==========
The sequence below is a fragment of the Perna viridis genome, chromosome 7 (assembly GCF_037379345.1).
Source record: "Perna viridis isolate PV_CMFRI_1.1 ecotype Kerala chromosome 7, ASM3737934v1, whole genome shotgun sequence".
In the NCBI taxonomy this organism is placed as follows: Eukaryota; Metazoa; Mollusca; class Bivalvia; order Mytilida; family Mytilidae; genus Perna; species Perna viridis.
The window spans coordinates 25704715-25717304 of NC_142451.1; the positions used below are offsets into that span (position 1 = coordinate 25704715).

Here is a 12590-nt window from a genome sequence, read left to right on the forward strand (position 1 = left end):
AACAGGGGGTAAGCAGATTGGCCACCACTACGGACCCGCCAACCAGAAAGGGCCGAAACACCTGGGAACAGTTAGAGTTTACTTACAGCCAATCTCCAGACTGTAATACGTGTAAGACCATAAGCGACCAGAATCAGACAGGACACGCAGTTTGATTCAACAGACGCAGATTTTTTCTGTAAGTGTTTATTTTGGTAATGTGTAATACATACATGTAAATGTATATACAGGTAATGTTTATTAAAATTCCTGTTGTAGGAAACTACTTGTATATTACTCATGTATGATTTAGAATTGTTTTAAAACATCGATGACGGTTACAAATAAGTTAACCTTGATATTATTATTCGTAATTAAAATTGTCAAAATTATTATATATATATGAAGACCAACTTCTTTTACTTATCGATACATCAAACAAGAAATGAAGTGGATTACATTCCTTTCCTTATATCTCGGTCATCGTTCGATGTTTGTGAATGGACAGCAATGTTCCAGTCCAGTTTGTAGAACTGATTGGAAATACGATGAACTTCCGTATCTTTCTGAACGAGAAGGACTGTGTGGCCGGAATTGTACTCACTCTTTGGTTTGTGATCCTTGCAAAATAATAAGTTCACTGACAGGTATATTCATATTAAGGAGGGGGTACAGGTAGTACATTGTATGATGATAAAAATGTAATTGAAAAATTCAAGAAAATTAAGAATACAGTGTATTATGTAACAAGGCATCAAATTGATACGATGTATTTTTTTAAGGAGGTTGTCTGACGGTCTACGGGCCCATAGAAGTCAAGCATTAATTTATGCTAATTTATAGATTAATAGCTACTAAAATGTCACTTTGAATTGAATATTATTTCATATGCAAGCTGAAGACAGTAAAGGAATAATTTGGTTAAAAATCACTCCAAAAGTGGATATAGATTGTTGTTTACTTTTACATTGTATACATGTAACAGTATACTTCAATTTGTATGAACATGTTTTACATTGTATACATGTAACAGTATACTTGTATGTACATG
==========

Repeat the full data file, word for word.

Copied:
The sequence below is a fragment of the Perna viridis genome, chromosome 7 (assembly GCF_037379345.1).
Source record: "Perna viridis isolate PV_CMFRI_1.1 ecotype Kerala chromosome 7, ASM3737934v1, whole genome shotgun sequence".
In the NCBI taxonomy this organism is placed as follows: Eukaryota; Metazoa; Mollusca; class Bivalvia; order Mytilida; family Mytilidae; genus Perna; species Perna viridis.
The window spans coordinates 25704715-25717304 of NC_142451.1; the positions used below are offsets into that span (position 1 = coordinate 25704715).

Here is a 12590-nt window from a genome sequence, read left to right on the forward strand (position 1 = left end):
AACAGGGGGTAAGCAGATTGGCCACCACTACGGACCCGCCAACCAGAAAGGGCCGAAACACCTGGGAACAGTTAGAGTTTACTTACAGCCAATCTCCAGACTGTAATACGTGTAAGACCATAAGCGACCAGAATCAGACAGGACACGCAGTTTGATTCAACAGACGCAGATTTTTTCTGTAAGTGTTTATTTTGGTAATGTGTAATACATACATGTAAATGTATATACAGGTAATGTTTATTAAAATTCCTGTTGTAGGAAACTACTTGTATATTACTCATGTATGATTTAGAATTGTTTTAAAACATCGATGACGGTTACAAATAAGTTAACCTTGATATTATTATTCGTAATTAAAATTGTCAAAATTATTATATATATATGAAGACCAACTTCTTTTACTTATCGATACATCAAACAAGAAATGAAGTGGATTACATTCCTTTCCTTATATCTCGGTCATCGTTCGATGTTTGTGAATGGACAGCAATGTTCCAGTCCAGTTTGTAGAACTGATTGGAAATACGATGAACTTCCGTATCTTTCTGAACGAGAAGGACTGTGTGGCCGGAATTGTACTCACTCTTTGGTTTGTGATCCTTGCAAAATAATAAGTTCACTGACAGGTATATTCATATTAAGGAGGGGGTACAGGTAGTACATTGTATGATGATAAAAATGTAATTGAAAAATTCAAGAAAATTAAGAATACAGTGTATTATGTAACAAGGCATCAAATTGATACGATGTATTTTTTTAAGGAGGTTGTCTGACGGTCTACGGGCCCATAGAAGTCAAGCATTAATTTATGCTAATTTATAGATTAATAGCTACTAAAATGTCACTTTGAATTGAATATTATTTCATATGCAAGCTGAAGACAGTAAAGGAATAATTTGGTTAAAAATCACTCCAAAAGTGGATATAGATTGTTGTTTACTTTTACATTGTATACATGTAACAGTATACTTCAATTTGTATGAACATGTTTTACATTGTATACATGTAACAGTATACTTGTATGTACATG